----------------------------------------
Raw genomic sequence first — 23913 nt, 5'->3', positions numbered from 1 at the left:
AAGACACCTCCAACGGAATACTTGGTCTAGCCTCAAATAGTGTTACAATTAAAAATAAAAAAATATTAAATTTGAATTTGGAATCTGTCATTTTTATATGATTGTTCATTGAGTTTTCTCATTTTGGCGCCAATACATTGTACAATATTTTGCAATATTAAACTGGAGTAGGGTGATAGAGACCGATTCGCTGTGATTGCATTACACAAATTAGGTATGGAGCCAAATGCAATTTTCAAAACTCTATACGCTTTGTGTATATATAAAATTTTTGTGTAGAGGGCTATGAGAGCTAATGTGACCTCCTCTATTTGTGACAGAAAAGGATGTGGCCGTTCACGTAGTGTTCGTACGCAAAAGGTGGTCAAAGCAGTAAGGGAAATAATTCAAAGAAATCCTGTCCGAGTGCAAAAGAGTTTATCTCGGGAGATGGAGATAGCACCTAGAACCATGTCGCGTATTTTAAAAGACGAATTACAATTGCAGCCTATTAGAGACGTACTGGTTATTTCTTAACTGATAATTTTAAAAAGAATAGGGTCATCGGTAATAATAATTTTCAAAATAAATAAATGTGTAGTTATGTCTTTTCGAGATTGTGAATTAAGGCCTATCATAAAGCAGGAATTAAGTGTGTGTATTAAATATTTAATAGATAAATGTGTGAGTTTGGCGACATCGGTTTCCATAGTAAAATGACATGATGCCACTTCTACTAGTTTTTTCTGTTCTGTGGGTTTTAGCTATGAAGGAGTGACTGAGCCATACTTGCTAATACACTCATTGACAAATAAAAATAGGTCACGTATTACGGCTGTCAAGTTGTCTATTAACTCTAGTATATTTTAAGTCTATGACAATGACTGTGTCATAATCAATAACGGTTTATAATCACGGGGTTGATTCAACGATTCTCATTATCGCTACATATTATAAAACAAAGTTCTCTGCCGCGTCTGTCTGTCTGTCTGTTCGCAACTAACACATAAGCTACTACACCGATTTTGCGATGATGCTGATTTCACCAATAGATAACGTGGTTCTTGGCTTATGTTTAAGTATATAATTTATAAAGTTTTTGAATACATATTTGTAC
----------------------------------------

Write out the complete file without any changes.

Raw genomic sequence first — 23913 nt, 5'->3', positions numbered from 1 at the left:
AAGACACCTCCAACGGAATACTTGGTCTAGCCTCAAATAGTGTTACAATTAAAAATAAAAAAATATTAAATTTGAATTTGGAATCTGTCATTTTTATATGATTGTTCATTGAGTTTTCTCATTTTGGCGCCAATACATTGTACAATATTTTGCAATATTAAACTGGAGTAGGGTGATAGAGACCGATTCGCTGTGATTGCATTACACAAATTAGGTATGGAGCCAAATGCAATTTTCAAAACTCTATACGCTTTGTGTATATATAAAATTTTTGTGTAGAGGGCTATGAGAGCTAATGTGACCTCCTCTATTTGTGACAGAAAAGGATGTGGCCGTTCACGTAGTGTTCGTACGCAAAAGGTGGTCAAAGCAGTAAGGGAAATAATTCAAAGAAATCCTGTCCGAGTGCAAAAGAGTTTATCTCGGGAGATGGAGATAGCACCTAGAACCATGTCGCGTATTTTAAAAGACGAATTACAATTGCAGCCTATTAGAGACGTACTGGTTATTTCTTAACTGATAATTTTAAAAAGAATAGGGTCATCGGTAATAATAATTTTCAAAATAAATAAATGTGTAGTTATGTCTTTTCGAGATTGTGAATTAAGGCCTATCATAAAGCAGGAATTAAGTGTGTGTATTAAATATTTAATAGATAAATGTGTGAGTTTGGCGACATCGGTTTCCATAGTAAAATGACATGATGCCACTTCTACTAGTTTTTTCTGTTCTGTGGGTTTTAGCTATGAAGGAGTGACTGAGCCATACTTGCTAATACACTCATTGACAAATAAAAATAGGTCACGTATTACGGCTGTCAAGTTGTCTATTAACTCTAGTATATTTTAAGTCTATGACAATGACTGTGTCATAATCAATAACGGTTTATAATCACGGGGTTGATTCAACGATTCTCATTATCGCTACATATTATAAAACAAAGTTCTCTGCCGCGTCTGTCTGTCTGTCTGTTCGCAACTAACACATAAGCTACTACACCGATTTTGCGATGATGCTGATTTCACCAATAGATAACGTGGTTCTTGGCTTATGTTTAAGTATATAATTTATAAAGTTTTTGAATACATATTTGTAC